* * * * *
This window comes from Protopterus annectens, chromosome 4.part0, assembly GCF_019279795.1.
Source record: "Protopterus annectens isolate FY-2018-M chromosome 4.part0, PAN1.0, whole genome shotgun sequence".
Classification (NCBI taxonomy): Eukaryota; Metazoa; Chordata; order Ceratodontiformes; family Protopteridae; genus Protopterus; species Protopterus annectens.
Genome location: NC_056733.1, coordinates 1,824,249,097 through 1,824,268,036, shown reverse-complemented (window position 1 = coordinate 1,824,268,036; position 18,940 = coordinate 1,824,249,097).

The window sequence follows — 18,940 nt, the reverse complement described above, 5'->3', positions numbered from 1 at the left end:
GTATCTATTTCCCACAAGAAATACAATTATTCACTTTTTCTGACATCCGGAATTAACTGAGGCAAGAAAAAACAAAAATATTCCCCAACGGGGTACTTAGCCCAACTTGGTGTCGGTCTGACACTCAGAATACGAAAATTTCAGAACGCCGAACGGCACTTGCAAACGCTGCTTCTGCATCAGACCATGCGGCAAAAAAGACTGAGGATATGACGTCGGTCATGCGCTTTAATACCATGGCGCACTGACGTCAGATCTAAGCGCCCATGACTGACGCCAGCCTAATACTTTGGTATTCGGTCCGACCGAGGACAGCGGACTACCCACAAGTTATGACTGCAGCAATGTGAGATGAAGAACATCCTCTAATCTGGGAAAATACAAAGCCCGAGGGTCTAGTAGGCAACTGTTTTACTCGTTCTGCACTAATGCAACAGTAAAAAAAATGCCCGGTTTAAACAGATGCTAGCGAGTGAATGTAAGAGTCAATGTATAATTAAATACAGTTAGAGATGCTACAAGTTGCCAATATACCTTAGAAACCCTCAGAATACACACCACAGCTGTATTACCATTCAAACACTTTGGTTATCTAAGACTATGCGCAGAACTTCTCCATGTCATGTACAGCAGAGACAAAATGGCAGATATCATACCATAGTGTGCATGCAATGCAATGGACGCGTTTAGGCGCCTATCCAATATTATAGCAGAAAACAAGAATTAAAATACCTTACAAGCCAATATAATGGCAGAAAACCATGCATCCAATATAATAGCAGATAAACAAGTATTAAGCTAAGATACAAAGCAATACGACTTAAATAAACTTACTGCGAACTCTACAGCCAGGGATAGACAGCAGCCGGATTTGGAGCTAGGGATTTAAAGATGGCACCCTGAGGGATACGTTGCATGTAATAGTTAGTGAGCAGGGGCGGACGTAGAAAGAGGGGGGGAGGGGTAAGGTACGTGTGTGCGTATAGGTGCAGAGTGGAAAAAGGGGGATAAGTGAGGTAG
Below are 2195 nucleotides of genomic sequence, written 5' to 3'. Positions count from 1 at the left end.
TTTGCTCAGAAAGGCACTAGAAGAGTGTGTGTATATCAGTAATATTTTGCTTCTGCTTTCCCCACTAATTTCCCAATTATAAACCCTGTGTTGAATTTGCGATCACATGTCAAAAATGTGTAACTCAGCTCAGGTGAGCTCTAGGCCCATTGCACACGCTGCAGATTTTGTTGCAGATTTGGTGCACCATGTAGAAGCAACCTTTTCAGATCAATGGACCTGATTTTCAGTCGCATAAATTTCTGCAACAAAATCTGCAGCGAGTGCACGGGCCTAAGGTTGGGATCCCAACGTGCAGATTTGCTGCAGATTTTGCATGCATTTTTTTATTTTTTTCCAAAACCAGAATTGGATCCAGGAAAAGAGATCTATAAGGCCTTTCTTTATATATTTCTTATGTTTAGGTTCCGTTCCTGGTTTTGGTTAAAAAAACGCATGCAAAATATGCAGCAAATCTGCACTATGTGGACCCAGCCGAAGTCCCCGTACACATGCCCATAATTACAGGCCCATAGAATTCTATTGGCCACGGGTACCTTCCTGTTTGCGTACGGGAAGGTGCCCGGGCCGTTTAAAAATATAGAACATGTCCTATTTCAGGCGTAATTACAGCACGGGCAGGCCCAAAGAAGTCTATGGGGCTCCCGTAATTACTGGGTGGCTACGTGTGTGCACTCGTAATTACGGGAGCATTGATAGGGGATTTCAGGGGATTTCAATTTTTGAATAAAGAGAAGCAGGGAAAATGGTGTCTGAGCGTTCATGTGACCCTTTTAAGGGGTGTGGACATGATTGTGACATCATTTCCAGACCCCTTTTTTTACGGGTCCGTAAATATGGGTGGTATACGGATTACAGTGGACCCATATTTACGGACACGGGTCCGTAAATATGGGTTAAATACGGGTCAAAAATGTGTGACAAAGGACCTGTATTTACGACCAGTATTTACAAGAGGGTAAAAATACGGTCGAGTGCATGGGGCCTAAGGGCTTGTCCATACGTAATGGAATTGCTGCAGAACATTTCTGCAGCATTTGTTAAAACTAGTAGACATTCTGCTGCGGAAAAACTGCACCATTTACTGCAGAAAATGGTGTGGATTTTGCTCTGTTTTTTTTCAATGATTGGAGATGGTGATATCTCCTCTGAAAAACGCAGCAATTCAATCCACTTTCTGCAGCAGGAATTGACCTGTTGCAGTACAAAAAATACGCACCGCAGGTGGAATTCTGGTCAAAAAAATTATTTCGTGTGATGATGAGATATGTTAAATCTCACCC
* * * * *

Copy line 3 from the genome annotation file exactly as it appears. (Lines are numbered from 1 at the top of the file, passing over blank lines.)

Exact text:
Classification (NCBI taxonomy): Eukaryota; Metazoa; Chordata; order Ceratodontiformes; family Protopteridae; genus Protopterus; species Protopterus annectens.